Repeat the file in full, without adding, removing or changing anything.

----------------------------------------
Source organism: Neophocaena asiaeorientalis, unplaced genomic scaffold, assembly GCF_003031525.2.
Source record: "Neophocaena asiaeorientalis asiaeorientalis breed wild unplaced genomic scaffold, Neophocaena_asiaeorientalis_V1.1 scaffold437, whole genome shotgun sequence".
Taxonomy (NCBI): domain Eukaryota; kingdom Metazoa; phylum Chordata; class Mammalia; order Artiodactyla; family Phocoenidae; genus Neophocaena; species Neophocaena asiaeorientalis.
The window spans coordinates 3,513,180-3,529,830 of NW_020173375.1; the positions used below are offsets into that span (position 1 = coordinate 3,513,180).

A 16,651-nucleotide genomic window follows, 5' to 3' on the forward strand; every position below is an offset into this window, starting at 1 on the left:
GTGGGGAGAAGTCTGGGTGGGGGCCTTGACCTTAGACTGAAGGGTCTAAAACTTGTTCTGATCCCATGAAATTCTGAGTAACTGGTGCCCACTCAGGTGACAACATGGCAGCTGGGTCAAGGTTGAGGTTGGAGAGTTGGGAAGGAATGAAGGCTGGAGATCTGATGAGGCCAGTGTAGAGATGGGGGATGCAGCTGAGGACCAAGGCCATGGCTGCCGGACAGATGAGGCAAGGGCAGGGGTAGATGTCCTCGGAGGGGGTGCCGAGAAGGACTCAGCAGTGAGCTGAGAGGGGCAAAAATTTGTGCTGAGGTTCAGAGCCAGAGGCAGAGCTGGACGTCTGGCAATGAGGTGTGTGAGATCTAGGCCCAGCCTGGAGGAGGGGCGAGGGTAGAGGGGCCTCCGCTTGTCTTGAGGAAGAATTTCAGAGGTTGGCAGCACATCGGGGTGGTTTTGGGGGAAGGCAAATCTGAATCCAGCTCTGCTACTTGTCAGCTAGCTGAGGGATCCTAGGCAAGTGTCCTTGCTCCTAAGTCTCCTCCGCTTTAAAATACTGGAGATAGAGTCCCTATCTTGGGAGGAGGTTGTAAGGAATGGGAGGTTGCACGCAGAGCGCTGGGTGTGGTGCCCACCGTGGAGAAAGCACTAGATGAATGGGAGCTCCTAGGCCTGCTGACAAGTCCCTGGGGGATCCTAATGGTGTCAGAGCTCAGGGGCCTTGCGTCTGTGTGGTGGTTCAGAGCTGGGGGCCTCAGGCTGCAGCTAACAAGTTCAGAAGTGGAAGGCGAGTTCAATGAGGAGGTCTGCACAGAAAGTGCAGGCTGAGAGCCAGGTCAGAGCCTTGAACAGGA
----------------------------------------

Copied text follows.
Source organism: Neophocaena asiaeorientalis, unplaced genomic scaffold, assembly GCF_003031525.2.
Source record: "Neophocaena asiaeorientalis asiaeorientalis breed wild unplaced genomic scaffold, Neophocaena_asiaeorientalis_V1.1 scaffold437, whole genome shotgun sequence".
Taxonomy (NCBI): domain Eukaryota; kingdom Metazoa; phylum Chordata; class Mammalia; order Artiodactyla; family Phocoenidae; genus Neophocaena; species Neophocaena asiaeorientalis.
The window spans coordinates 3,513,180-3,529,830 of NW_020173375.1; the positions used below are offsets into that span (position 1 = coordinate 3,513,180).

A 16,651-nucleotide genomic window follows, 5' to 3' on the forward strand; every position below is an offset into this window, starting at 1 on the left:
GTGGGGAGAAGTCTGGGTGGGGGCCTTGACCTTAGACTGAAGGGTCTAAAACTTGTTCTGATCCCATGAAATTCTGAGTAACTGGTGCCCACTCAGGTGACAACATGGCAGCTGGGTCAAGGTTGAGGTTGGAGAGTTGGGAAGGAATGAAGGCTGGAGATCTGATGAGGCCAGTGTAGAGATGGGGGATGCAGCTGAGGACCAAGGCCATGGCTGCCGGACAGATGAGGCAAGGGCAGGGGTAGATGTCCTCGGAGGGGGTGCCGAGAAGGACTCAGCAGTGAGCTGAGAGGGGCAAAAATTTGTGCTGAGGTTCAGAGCCAGAGGCAGAGCTGGACGTCTGGCAATGAGGTGTGTGAGATCTAGGCCCAGCCTGGAGGAGGGGCGAGGGTAGAGGGGCCTCCGCTTGTCTTGAGGAAGAATTTCAGAGGTTGGCAGCACATCGGGGTGGTTTTGGGGGAAGGCAAATCTGAATCCAGCTCTGCTACTTGTCAGCTAGCTGAGGGATCCTAGGCAAGTGTCCTTGCTCCTAAGTCTCCTCCGCTTTAAAATACTGGAGATAGAGTCCCTATCTTGGGAGGAGGTTGTAAGGAATGGGAGGTTGCACGCAGAGCGCTGGGTGTGGTGCCCACCGTGGAGAAAGCACTAGATGAATGGGAGCTCCTAGGCCTGCTGACAAGTCCCTGGGGGATCCTAATGGTGTCAGAGCTCAGGGGCCTTGCGTCTGTGTGGTGGTTCAGAGCTGGGGGCCTCAGGCTGCAGCTAACAAGTTCAGAAGTGGAAGGCGAGTTCAATGAGGAGGTCTGCACAGAAAGTGCAGGCTGAGAGCCAGGTCAGAGCCTTGAACAGGA